Saturday, April 22, will mark the forty-seventh annual Earth Day celebrations. Initially started in the United States, events are now held in over 193 countries to support environmental protection.1,2 Not surprisingly, this year an unprecedented number of scientists and science supporters will be marching in Washington, D.C. in an effort to educate and remind our leadership of the current and predicted changes due to climate change. Organizations and individuals will be planting trees, teaching about recycling and other worthy initiatives to help protect and heal our planet.
The need to protect our planet is beyond what we can do in a day. Environmental education and restoration needs to be part of our daily life—growing more of our own local food, reducing our plastic use, removing the millions of pounds of trash from our oceans, moving more towards clean energy use, the list is long. It can seem daunting at times and yet as we near 7.5 billion people globally3, every little bit each one of us does makes a difference.
Perhaps of equal concern is something many of us never thought we would need to address—our disconnection with nature. Never before have we had so many people, especially youth, out of touch with our natural environment. The health ramifications of this are very significant. The greater issue long-term is how will today’s youth, many of whom are living almost twenty–four-seven in climate controlled environments and buried in technology for work, school and play know the environment around them is changing? Will they care?
Earth Day 2017 falls on a Saturday this year. This creates a perfect opportunity to invite a child to engage in nature. The longer you can keep them outside this Saturday, the better for most kids. Looking for ideas? It can be as simple as planting seeds in a clay pot while explaining the joy of delayed gratification, the wonder of watching something grow and how this is where are food really comes from. Maybe you would rather take a hike? The United States National Park Service offers free admission for Earth Week4. Richard Louv’s book, Vitamin N5 , has chapters of ideas of how to engage in nature for people of all ages. Go camping, swimming in the ocean, fishing at a lake, play flashlight tag, picnic in a park-there are a lot of fun things to do. Allowing a child the opportunity to discover the awesomeness in nature just might be the best gift you can give them and the earth.
As promised, today’s tip is for those of us who may not have a pumpkin patch nearby, have no time to carve a pumpkin or may be saying, “I’ve carved enough pumpkins in my life!” Well, this post will share some other non-plastic, quick purchase ways to decorate for Halloween.
Make a ghost:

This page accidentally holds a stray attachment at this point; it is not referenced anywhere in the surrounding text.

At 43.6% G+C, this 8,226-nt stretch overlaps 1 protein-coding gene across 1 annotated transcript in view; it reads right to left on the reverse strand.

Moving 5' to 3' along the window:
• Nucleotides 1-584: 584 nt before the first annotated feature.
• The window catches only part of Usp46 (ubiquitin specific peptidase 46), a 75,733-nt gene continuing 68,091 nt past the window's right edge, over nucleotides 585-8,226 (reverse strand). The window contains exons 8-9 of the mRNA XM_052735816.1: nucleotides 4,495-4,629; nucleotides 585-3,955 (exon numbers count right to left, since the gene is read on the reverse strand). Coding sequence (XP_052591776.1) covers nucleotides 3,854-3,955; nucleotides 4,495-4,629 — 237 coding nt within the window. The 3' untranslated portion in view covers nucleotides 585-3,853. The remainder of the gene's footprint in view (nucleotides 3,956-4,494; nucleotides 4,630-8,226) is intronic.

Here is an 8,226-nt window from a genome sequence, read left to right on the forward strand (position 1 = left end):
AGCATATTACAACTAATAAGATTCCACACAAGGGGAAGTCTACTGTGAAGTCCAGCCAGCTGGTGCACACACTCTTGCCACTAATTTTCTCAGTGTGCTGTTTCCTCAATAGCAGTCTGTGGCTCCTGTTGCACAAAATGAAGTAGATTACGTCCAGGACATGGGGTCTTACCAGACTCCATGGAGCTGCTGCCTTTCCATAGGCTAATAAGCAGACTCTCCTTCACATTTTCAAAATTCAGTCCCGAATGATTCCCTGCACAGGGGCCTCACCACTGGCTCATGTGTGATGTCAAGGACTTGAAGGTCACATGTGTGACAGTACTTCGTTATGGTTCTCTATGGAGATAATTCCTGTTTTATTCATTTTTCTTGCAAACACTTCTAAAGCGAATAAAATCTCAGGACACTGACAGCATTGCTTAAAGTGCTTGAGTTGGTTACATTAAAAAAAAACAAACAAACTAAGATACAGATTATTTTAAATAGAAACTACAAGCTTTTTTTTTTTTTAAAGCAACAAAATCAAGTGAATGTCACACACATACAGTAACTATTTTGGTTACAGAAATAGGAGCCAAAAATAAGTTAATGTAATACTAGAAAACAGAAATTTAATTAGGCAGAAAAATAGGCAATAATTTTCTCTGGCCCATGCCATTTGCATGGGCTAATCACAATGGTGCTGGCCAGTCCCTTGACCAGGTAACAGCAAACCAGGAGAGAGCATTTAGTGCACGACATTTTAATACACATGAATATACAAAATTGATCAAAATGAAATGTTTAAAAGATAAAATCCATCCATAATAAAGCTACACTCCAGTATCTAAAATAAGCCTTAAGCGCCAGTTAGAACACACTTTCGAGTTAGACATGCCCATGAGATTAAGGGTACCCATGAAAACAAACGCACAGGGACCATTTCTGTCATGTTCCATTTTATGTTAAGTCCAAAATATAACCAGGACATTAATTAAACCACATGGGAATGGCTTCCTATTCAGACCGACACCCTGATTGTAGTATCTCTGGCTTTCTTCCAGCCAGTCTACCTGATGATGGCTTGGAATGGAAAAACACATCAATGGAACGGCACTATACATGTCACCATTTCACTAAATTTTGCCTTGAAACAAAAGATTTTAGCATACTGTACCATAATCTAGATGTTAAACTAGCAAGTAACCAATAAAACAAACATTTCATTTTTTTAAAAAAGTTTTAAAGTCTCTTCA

Simple-grab a sheet, draw a face, put some stuffing in the head, tie a string around the neck and hang it on your porch or a tree.
Feeling a little more motivated? Make a field of ghosts.
Take a piece of wood or cut it into a shape. Paint it in Halloween style and stick it in the ground or on top of a piece of hay.
Make your own out of clay or buy one made of clay. You can still add a light inside and reuse it for years to come without adding plastic to our environment.
Gourds make great Halloween decorations! Buy them plain or already decorated.
Share your ideas to unplastic Halloween below!
The National Retail Federation estimated that in 2015, more than 157 million Americans planned to celebrate Halloween. Total spending in 2015 was estimated to be $6.9 billion, with the average American celebrating spending $74 on decorations, candy, costumes and more. Estimates for 2016 spending is 8.4 billion dollars. That’s a lot of stuff. If you go into any retail store, you will quickly see a lot of those sales items are made from plastic.
Helping to clean up our environment can seem overwhelming. However, when each of us pitches in, even a little it can add up to a BIG difference. Let’s take a look, for example, at what the trick-or-treaters will use to collect their goods.
I don’t know about you, but when we were kids we used pillowcases and so did most of our friends. What about a small basket?
If every child used a non-plastic collection device, just think how many plastic pumpkin buckets could be avoided. If we don’t buy them, guess what? Retailers won’t order them. Just think of the millions of plastic treat collection containers that could be eliminated! An added benefit-you can save a few dollars using something you already own. A win-win.
What tips do you have to unplastic Halloween? Please share in the comments below.
Okay, so now we know two REALLY scary things about Halloween, right? Ready to make them a little less scary, more fun, and healthy? Let's start with idea number one; make a scarecrow as a Halloween decoration rather than store bought plastic decorations.
Kids LOVE to make scarecrows! It is pretty easy to do, gets them outside and keeps them entertained for quite a while. Gather some old clothing-theirs, yours, other family members. Do you have some old hats or caps you could use? A pillowcase or swath of cloth, like burlap to make a head? Maybe you would rather use a pumpkin or gourd for a head? if you have access to straw, great, if not newspaper or anything else you can come up with for stuffing will work. You can be as creative as your mind and resources allow. The best part about scarecrows is that they not only make great Halloween decorations, they also serve as harvest accents right through Thanksgiving.
Looking for more inspiration or more detailed instructions? Google “How To Make A Scarecrow”, there are plenty of great examples.
What ideas do you have to unplastic this Halloween? Have you decorated without plastic? We would love to see what you come up with!